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Re: Sun Java available from non-free

On Tuesday 06 June 2006 09:00, Mike Bird wrote:
> Hi Thijs,
> The DLJ is governed by California law and controlling US federal
> law [DLJ (14)].  Under the explicit terms [DLJ (14)] and under
> the parole evidence rule the judge cannot consider anything other
> than the literal pedantic terms of the contract and subsequent
> written amendments signed by both parties.
> Evidence of intent may be introduced where the contract is
> ambiguous.  You have not made any showing that the contract is
> ambiguous with respect to indemnification, and thus evidence of
> intent is inadmissible.
> The personal situations of the parties is inadmissible except
> where the door is opened by the contract itself or by relevant
> legislation.  You have made no showing that the door has been
> opened, and thus evidence of personal situations is inadmissible.
> Judges have broad discretion in some matters:  the orderly
> conduct of proceedings, contempt, evidentiary rulings, ...
> However judges literally and pedantically follow the
> constitutions, statutes, ordinances, regulations, licenses,
> and contracts.  If there is any variance from this it is
> when a party fails to timely raise a relevant point in
> argument.
> --Mike Bird

Mike, you know all the fancy buzz words, so you're clearly know something on 
the topic, but you're being a bit too literal with your representations 
of "the way things are."  First off, you're applying contract law to a 
license.  Thanks to the Copyright Act the two are not necessary one in the 
same.  There are a host of equitable principles that must be considered when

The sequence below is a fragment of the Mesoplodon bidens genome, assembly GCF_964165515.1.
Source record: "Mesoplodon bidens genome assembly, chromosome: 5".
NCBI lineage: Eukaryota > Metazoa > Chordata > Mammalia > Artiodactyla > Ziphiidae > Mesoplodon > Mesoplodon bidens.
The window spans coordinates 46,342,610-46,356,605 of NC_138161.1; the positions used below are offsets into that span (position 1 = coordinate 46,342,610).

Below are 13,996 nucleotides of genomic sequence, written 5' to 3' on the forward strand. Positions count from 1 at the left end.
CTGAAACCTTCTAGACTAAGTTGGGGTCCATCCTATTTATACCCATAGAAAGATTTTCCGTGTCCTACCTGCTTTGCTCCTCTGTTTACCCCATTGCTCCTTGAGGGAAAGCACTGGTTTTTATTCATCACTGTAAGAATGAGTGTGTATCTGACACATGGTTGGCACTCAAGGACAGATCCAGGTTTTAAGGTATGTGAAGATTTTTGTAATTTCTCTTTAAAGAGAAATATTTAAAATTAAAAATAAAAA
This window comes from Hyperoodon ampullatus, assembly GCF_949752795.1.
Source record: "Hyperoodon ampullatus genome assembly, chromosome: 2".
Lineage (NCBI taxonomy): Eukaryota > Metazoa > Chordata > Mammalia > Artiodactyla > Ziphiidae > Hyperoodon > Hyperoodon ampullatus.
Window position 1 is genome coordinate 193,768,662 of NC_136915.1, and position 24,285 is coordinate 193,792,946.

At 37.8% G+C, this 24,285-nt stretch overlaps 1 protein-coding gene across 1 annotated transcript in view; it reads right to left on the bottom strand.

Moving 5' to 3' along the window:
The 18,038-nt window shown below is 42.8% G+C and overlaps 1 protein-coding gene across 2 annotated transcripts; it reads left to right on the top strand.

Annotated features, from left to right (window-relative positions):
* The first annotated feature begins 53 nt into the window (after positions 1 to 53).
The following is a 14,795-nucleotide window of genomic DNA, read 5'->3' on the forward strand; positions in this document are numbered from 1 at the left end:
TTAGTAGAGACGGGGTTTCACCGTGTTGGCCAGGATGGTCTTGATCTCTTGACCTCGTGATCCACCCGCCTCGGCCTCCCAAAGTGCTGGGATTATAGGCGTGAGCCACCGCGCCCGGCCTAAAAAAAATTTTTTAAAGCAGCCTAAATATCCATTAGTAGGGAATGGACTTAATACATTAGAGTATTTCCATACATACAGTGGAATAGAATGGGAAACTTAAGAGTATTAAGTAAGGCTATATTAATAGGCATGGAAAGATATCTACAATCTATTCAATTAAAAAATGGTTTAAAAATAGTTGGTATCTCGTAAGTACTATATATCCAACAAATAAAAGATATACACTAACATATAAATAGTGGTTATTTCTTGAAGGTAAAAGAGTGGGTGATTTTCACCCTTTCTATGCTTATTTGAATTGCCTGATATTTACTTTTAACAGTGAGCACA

considering a license.  Second, this is a license/contract of adhesion, since 
there is no negotiation, take it or leave it style.  Which means that Sun 
CANNOT disregard its statements as to how it interprets these terms.  It can 
place all the warnings it wants on its FAQ or in the license and scream at 
the court about the parole evidence rule, but it's not going to the change 
the facts that IF they change their stance from what it is now to some 
hypothetical evil the court will rule against them.  That's what reliance is 
all about, and in the case of contracts of adhesion, the party trying to 
defeat reliance has a very high burden.  Better yet, if they say one thing 
while believing another, you've got an action of fraud against them!

The world of modern software licensing has changed everything we know about 
common law contracts and there is simply no good reason to hold on to 
absolutest rules.

Sean Kellogg
3rd Year - University of Washington School of Law
Graduate & Professional Student Senate Treasurer
UW Services & Activities Fee Committee Chair 
w: http://blog.probonogeek.org/

So, let go
 ...Jump in
  ...Oh well, what you waiting for?
   ...it's all right
    ...'Cause there's beauty in the breakdown

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